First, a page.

Just a couple of thoughts on this, but the word “elder” here is the Greek word presbyteros from which we get the word “Presbyterian”. Presbyterianism is a denomination built around the idea of eldership, around this form of government. And if I understand my church history correctly, this is one of the reasons the Presbyterians were persecuted in the 1600s because they thought the elders should lead the church and not the King of England. That's where this word comes from – presbyteros. But it's not the only word used for this office.

Just to give you a few other words so you can see a full picture of this. there's the word epískopos from which we get the word “Episcopalian”. It means an “overseer” or “administrator”. If you look down in chapter 1 in verse 7, Paul says, again, “For the overseer must be above reproach.” That's another word for this office – epískopos. It's the word you see in First Timothy 3:1 where it says, “If any man aspires to the office of overseer, it's a fine work he desires to do.”

There's also the word poimen from which we get the word “pastor” or “shepherd”. Paul tells the elders in the Church of Ephesus to shepherd the flock of God. That's this same office here. But the point is, these are all different ways of saying the same thing. These are all different words for the same office. But an elder is someone who leads the church in a shepherdly way. We could put a simple definition on it. That's what they do. An elder is someone who leads in a shepherdly way or we might even say an elderly way with maturity and wisdom. You see that in the word “elder”. This is someone who has shown themselves to have wisdom. It’s not necessarily a reference to age because you can be old and be a fool and you can be young and be a fool. It's a reference to the pattern of their life.

And we might add on the front end of this discussion that every church in the New Testament had elders that we know of. We don't know of any other form of government, church government in the Bible. So, for instance, in the New Testament, there were elders in the Church of Jerusalem, Ephesus and Galatia. We saw elders in Pontus, Cappadocia and Bithynia. They were in Philippi and in Antioch and Thessaloniki. Derbe had them and Lystra and Iconium and the churches of the Diaspora. And they did different things. They would preach and teach and they would counsel people. James 5:14 talks about the elders praying over those who are sick - another important function of the elders.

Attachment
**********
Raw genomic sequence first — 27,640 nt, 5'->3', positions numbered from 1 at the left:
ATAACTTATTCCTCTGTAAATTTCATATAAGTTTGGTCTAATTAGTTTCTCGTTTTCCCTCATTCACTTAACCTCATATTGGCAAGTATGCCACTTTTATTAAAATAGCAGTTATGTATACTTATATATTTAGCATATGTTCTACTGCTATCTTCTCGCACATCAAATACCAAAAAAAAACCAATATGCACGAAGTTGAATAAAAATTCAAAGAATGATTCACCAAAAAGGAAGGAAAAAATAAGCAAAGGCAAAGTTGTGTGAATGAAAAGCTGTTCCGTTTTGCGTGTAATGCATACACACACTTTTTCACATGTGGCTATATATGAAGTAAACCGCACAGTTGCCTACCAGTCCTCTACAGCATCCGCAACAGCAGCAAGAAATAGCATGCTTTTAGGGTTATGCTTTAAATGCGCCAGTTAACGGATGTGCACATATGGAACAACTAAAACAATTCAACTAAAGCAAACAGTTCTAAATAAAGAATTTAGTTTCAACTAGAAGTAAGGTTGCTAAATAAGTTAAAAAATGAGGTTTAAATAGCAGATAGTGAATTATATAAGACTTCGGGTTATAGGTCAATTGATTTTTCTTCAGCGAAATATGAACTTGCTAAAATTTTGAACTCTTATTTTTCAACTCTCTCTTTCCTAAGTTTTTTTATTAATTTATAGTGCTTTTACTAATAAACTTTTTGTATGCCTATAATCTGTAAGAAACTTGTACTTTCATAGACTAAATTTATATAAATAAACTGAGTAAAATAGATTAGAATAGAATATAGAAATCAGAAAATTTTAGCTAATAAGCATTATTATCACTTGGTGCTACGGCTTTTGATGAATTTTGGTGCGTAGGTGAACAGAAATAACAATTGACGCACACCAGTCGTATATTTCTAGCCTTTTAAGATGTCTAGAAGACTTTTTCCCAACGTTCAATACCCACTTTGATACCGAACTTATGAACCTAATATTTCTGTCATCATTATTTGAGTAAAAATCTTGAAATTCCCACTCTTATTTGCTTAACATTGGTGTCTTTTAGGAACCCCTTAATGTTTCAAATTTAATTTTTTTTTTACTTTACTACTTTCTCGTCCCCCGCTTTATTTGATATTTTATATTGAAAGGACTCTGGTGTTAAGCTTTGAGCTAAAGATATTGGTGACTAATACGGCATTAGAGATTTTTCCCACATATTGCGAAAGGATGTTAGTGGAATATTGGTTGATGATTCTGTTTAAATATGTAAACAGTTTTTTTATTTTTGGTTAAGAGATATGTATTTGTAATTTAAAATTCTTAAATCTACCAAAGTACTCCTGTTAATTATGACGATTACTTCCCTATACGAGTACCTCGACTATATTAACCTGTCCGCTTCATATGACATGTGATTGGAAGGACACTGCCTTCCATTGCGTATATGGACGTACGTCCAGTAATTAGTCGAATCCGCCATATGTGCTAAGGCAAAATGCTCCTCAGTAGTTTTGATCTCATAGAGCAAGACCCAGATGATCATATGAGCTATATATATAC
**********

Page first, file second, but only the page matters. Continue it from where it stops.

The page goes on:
And there were always more than one of them. And this is important. You never see just one elder. There's always a plurality. There's more than one, and they always had to be qualified before they took on office. That's important as well. You couldn't just say to someone, “Do you want to be an elder? Okay, go for it. You're an elder. Do you want the job? Okay, you can have the job. Take it.” Paul says in First Timothy 5:22, “Do not lay hands on an elder too hastily, and thereby share in his sins.” He says, “Give a man time to prove himself.” You can just imagine with all those churches in the New Testament, there would be a temptation to say, because they were so small and because they were new, “Who wants to be an elder? Let's draw straws.” Right? They were desperate for leadership and Paul says, very clearly, “You can't do that. There are qualifications for office.”

And he starts off the list in verse 6 with this qualification, “…namely, if any man is (it says) above reproach.” That phrase “above reproach” is one word in Greek; anenkletos, “to call into account.” This is a man who shouldn't be called into to account for his sin. He shouldn't be accused of anything. He can be accused, but the accusation won't stick. He can be called into account, he is accountable, absolutely, but he is supposed to be living a godly life. Some of your translations may have the word “blameless” there. It means the same thing. This is a man who was not sinless, but he is blameless. He's not perfect, but he is free from disgrace.

I don't have to tell you there's enough people bringing disgrace to the church today, right? You know that. You can just turn on the news and you see it all the time. There's plenty of men bringing shame to the church. And Paul says, “You need to stop that on the front end by putting the right people in office.” This particular qualification shows you the importance of this because it sets the stage for all the others. Everything following from this, it shows you what it means to be above reproach. And this is so important that Paul repeats it again in verse 7 for emphasis. He says, “Find a man who is above reproach, and just in case you don't forget, remember to find a man who is above reproach.”

And before I go further, I think it'd be helpful to stop here and ask the question of you, do you think this is possible? I mean, practically speaking. Do you think it's possible for a man to be above reproach today? Let's just be honest. We live in a very cynical world, don't we? We live in a world where leaders fall all the time. It seems like every time you turn on the news, there's another one. And then you turn on the news again, and there's another one. It's been said that dirt doesn't stick on a clean man, it falls off. But can anybody be clean like this?